historic wedding venue

A Brief History of Meols Hall

Meols Hall has stood on this site since the early reign of King John and has passed through 27 generations to the present owner. Before the Norman Conquest the Manor of North Meols was held by five Thanes, thought to have been descendents of Odda the original Norse Settler among the "mels" or sandhills of the Lancashire Coast.

The Heskeths of North Meols remained Catholics throughout the 17th and early 18th centuries, and were imprisoned periodically as recusants. There are still the remains of a priest's hiding place where, according to legend, Sir Edmund Campion hid on his last visit to Lancashire before being executed. During the first war the house was used as a hospital for wounded Belgian soldiers.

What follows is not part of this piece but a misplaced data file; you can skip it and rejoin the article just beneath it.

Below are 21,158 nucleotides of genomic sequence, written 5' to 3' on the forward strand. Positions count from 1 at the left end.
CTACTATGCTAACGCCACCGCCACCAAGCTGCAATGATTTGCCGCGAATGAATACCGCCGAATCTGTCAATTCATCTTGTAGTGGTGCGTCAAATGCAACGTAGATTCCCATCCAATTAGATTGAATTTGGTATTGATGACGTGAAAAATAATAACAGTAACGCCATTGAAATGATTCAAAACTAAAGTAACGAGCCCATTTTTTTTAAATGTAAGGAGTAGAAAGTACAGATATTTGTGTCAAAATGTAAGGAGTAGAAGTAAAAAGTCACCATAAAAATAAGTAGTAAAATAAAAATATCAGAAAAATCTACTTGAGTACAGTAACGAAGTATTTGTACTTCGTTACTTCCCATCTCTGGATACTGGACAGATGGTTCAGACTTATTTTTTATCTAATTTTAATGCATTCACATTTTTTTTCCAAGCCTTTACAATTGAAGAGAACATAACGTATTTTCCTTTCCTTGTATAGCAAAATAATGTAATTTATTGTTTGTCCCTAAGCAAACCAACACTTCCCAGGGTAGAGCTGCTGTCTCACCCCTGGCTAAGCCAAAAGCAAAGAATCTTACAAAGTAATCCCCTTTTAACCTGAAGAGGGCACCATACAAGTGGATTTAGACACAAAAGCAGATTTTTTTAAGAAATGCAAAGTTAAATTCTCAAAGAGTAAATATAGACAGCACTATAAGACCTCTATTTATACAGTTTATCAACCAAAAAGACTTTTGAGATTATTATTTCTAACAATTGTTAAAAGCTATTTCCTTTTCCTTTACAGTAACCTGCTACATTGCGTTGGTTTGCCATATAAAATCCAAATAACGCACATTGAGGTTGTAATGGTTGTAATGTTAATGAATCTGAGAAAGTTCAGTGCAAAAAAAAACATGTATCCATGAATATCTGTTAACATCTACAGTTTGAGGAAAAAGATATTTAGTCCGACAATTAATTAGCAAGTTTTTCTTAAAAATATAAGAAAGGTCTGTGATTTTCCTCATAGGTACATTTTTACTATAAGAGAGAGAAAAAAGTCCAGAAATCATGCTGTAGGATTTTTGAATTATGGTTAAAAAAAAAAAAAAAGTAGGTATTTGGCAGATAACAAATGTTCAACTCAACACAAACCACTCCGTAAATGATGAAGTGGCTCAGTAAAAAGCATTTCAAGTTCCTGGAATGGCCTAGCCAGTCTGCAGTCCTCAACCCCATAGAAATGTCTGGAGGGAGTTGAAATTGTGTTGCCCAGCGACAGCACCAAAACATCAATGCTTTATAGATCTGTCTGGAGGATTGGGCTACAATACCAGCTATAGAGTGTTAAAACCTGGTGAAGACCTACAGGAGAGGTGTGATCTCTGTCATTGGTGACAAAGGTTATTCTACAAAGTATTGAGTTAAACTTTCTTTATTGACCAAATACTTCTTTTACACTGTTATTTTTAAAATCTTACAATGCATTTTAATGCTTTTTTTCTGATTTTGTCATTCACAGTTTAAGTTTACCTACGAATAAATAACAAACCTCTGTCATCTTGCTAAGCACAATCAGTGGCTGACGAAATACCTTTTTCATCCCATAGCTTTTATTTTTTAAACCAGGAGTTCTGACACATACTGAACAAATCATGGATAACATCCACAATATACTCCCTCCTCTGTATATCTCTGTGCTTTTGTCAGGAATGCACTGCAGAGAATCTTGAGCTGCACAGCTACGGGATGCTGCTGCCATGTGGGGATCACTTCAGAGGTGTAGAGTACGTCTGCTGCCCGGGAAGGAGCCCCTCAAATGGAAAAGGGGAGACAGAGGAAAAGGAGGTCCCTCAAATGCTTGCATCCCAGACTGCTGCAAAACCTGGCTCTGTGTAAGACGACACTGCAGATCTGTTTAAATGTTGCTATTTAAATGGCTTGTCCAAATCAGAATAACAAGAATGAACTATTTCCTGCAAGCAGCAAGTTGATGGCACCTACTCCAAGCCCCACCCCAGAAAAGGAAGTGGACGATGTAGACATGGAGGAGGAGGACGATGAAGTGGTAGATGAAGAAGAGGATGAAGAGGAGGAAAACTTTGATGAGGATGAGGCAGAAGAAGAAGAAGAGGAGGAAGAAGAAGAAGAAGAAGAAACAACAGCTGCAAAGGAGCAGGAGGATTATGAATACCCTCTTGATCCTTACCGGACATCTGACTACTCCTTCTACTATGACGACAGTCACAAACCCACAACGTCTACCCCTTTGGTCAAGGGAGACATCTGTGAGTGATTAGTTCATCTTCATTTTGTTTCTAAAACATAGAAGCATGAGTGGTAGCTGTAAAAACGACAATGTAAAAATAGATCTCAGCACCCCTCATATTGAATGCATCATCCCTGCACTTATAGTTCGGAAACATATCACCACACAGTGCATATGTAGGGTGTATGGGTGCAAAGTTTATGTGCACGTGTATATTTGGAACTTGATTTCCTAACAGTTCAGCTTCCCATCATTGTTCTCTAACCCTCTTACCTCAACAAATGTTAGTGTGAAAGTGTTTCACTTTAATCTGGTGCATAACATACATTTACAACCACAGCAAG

The extensive alterations carried out by the present owner's grandfather, between 1960 and 1964, were designed primarily to display family paintings. The Tithe Barn is one of the finest examples of its kind in the country. This 400-year-old barn forms part of Meols Hall. It has been meticulously restored by local craftsmen and retains all its original and authentic features combined with every facility for your comfort.

The Tithe Barn can be used for wedding receptions, television and photographic shoots, charity events, premiere and private parties, press launches, private screenings, conferences, lectures and discreet product launches.